This whole college cheating scandal has me pondering a great many things, some closely related to the sordid story, and others only tangentially connected. My thoughts are jumbled, so I thought I’d try to organize them.

  1. What the hell!? Who does this kind of crap?
  2. Should a child born in, say Bumblebutt, Alabama, to poor parents be penalized for his/her lack of exposure to a wide variety of opportunities while kids born to wealthy parents are given access to the world? How do we equalize opportunities? How many intelligent, capable kids are shuttled through a flawed system that could instead be benefiting from their talents?
  3. Should the children of the parents who paid bribes to get them into elite colleges be punished for their parents’ wrongdoing?
  4. Is there a way for these parents to make amends in the form of paying for underprivileged students to attend college?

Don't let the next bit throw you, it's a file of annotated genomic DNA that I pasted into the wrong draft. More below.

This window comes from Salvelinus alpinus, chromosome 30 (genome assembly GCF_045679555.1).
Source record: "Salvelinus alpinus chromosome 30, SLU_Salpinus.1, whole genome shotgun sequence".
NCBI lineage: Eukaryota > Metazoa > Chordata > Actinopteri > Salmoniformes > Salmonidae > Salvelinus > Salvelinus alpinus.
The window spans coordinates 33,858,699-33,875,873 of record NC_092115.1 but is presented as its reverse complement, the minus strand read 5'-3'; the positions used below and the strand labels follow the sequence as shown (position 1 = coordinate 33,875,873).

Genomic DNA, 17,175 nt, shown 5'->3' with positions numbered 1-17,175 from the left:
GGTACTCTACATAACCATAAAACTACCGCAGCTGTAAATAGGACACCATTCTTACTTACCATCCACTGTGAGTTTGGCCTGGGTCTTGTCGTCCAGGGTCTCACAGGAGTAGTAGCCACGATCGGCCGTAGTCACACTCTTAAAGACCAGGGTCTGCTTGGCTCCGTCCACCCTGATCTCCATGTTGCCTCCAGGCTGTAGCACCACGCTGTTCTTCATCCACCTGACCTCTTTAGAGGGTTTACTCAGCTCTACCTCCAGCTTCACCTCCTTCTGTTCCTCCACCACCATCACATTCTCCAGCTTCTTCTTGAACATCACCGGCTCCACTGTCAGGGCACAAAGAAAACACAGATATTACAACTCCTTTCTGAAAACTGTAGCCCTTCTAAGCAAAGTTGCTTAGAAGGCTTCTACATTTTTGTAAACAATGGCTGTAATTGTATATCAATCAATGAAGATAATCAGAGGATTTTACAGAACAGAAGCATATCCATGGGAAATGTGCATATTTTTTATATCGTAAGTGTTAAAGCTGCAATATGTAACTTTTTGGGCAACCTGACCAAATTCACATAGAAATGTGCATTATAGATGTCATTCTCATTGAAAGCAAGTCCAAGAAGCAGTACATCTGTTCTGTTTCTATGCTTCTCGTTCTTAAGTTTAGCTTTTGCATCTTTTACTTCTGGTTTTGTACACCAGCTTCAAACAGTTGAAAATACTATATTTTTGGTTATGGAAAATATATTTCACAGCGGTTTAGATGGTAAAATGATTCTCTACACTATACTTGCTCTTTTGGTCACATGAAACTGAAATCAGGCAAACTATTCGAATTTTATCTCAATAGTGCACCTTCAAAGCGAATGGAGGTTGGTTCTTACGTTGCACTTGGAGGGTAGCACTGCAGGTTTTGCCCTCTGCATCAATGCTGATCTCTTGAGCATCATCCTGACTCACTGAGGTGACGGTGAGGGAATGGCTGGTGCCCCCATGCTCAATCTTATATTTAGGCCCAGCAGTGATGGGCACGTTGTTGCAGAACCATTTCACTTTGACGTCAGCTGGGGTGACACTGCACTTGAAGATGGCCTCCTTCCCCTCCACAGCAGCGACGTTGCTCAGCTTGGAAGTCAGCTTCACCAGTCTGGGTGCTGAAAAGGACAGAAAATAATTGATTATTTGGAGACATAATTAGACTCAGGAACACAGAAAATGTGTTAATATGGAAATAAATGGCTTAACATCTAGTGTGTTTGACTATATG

5. Do we want to see these parents do jail time?
  6. If you had the money, and a lack of ethics, and wanted your kid to have a spot at an Ivy League school would you be more likely to offer a bribe or to pay for someone to boost your child’s SAT and/or ACT scores?
  7. I’m a great test taker. If there was money to be made in the test taking by proxy business would I be tempted?
  8. Who am I kidding? I can’t even cheat at board games.
  9. Is bribing a college admissions officer to admit one’s child any different from donating land or a building to a university in order to achieve the same results?
  10. Is anyone else really pissed off about the arrogance and sense of entitlement this scandal has exposed?

I’m not sure jotting all this down has helped organize my thoughts. What have I missed? What would you suggest? I’ve got more to say, but I’m saving it for later. Did I hear a groan out there?

For those who aren’t familiar with the above referenced scandal, here’s a link to a concise report from the New York Times: